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A new exotic particle has been hiding out amidst the gobs of data collected by the world's largest atom smasher, physicists have discovered.
The first astronauts who head off to Mars might make the entire 180-day journey while they’re fast asleep. In a NASA-commissioned study on human stasis, aerospace engineers at SpaceWorks have found that the benefits of placing a crew in suspended animation for the duration of the journey could be legion. Without living spaces or kitchen facilities, the ship carrying the crew could be lighter and smaller. With everyone basically in hibernation, with a lower metabolic rate, future missions can reduce consumables like food and water by up to 70 percent.
On Wednesday, three men and three women will step inside a thousand-square-foot dome on the north side of the Mauna Loa volcano in Hawaii. For the next eight months, they will be cut off from the outside world. The team will simulate life at a space station on Mars as part of a project called HI-SEAS, sponsored by NASA and led by the University of Hawaii at Manoa.
A Dutch entrepreneur’s plan to launch a one-way trip to Mars funded by a reality TV show has been criticized by scientists who say that current technology means that the colonists would start dying after just 68 days.
Related: Mars One Dustup: Founder Says Mission Won’t Fail As MIT Study Predicts
Early results from NASA’s recently arrived MAVEN Mars spacecraft show an extensive, tenuous cloud of hydrogen surrounding the Red Planet, the result of water breaking down in the atmosphere
Alt: Mars Losing Parts of Itself
Biologists have been mixing the DNA of different animals since the 1970s, but the idea of injecting the genes of animals into humans remains taboo. Called transgenics, it's a practice that could cure illness in the future — and eventually reshape our species. Here's what you need to know about it.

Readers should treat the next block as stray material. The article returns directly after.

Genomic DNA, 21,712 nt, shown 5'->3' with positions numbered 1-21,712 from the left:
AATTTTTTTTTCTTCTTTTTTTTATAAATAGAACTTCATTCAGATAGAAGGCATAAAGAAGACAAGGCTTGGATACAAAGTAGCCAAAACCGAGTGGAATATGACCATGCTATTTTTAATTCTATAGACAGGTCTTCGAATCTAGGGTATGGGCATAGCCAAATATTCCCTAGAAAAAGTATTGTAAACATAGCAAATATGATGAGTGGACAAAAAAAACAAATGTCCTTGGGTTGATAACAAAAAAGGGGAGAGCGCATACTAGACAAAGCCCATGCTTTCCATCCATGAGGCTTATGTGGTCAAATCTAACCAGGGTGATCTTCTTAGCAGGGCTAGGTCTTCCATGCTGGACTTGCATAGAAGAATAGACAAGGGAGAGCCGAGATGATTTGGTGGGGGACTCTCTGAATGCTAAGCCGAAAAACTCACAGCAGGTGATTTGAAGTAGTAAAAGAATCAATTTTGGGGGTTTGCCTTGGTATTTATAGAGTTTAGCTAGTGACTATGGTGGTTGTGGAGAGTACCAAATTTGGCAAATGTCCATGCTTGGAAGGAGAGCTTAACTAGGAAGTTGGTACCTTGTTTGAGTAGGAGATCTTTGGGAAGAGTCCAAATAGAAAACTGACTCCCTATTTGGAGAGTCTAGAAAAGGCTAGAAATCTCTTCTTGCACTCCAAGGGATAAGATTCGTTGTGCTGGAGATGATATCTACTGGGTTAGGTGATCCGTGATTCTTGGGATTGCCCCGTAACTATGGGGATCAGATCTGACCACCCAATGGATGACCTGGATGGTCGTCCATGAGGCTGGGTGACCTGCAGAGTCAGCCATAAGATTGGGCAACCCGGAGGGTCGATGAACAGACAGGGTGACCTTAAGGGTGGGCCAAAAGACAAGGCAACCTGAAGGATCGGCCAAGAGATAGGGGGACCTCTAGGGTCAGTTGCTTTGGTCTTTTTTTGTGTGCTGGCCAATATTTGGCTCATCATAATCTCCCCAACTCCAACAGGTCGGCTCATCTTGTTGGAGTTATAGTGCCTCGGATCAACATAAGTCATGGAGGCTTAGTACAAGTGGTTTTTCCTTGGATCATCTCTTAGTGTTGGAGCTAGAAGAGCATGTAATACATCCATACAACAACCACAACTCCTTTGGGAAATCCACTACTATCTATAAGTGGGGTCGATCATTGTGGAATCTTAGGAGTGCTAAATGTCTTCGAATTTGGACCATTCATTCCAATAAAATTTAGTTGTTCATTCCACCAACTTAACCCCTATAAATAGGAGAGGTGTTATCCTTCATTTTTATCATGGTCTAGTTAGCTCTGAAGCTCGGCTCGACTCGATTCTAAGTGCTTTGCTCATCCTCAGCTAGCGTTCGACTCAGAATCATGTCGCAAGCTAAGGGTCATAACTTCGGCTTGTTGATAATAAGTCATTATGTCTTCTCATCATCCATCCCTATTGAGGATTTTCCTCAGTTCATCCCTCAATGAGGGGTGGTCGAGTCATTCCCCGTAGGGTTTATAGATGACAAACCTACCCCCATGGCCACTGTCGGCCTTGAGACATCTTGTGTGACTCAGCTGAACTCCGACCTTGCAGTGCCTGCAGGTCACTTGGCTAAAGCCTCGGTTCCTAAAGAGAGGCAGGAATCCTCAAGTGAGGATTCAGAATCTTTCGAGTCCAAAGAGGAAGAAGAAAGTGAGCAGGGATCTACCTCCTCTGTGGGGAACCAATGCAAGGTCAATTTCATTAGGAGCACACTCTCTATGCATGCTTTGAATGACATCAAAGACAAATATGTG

Our mood can affect how we walk — slump-shouldered if we're sad, bouncing along if we're happy. Now researchers have shown it works the other way too — making people imitate a happy or sad way of walking actually affects their mood.
Scientists have shown for the first time that when insect larvae follow a leader to forage for food, both leaders and followers benefit, growing much faster than if they are in a group of only leaders or only followers. The work gives new insight into why such social relationships evolve in insects, and why they are maintained.
West African chimpanzees will search far and wide to find Alchornea hirtella, a spindly shrub whose straight shoots provide the ideal tools to hunt aggressive army ants in an ingenious fashion, new research shows.
The events marking a new geological chapter in the Earth’s history need to be epoch making – literally. So whether a new epoch – the Anthropocene – should be formally declared is a question of whether humanity’s impact on our planet rivals the great events that have shaped the Earth’s evolution. The answer is a terrifying yes.
Italy will become the first country in Europe to legally require "advanced biofuels" in cars and trucks, the BBC has learned.
American defense contractor Lockheed Martin has issued a statement declaring it has made a technological breakthrough in developing a power source based on nuclear fusion. It's hoping to have a prototype ready in five years — and a small, functional unit ready by 2024.
The decision to try to land a robot on Comet 67P/Churyumov-Gerasimenko on 12 November has been confirmed.
The Moon’s a very dusty museum where the exhibits haven’t changed much over the last 4 billion years. Or so we thought. NASA’s Lunar Reconnaissance Orbiter (LRO) has provided researchers strong evidence the Moon’s volcanic activity slowed gradually instead of stopping abruptly a billion years ago.
Related: Violent eruptions in Mercury's past could hold clues to its formation
The first-ever photos of water ice near Mercury's north pole have come down to Earth, and they have quite a story to tell.
The European Space Agency's Rosetta spacecraft has sent home several spectacular images that show a large pyramid-shaped boulder studding the surface of its target comet.
Our view of other star systems just got a little more familiar, with the discovery of a planet 25,000 light-years away that resembles our own Uranus (Voyager 2 image above). Astronomers have discovered hundreds of planets around the Milky Way, including rocky planets similar to Earth and gas planets similar to Jupiter. But there is a third type of planet in our solar system—part gas, part ice—and this is the first time anyone has spotted a twin for our so-called “ice giant” planets, Uranus and Neptune.
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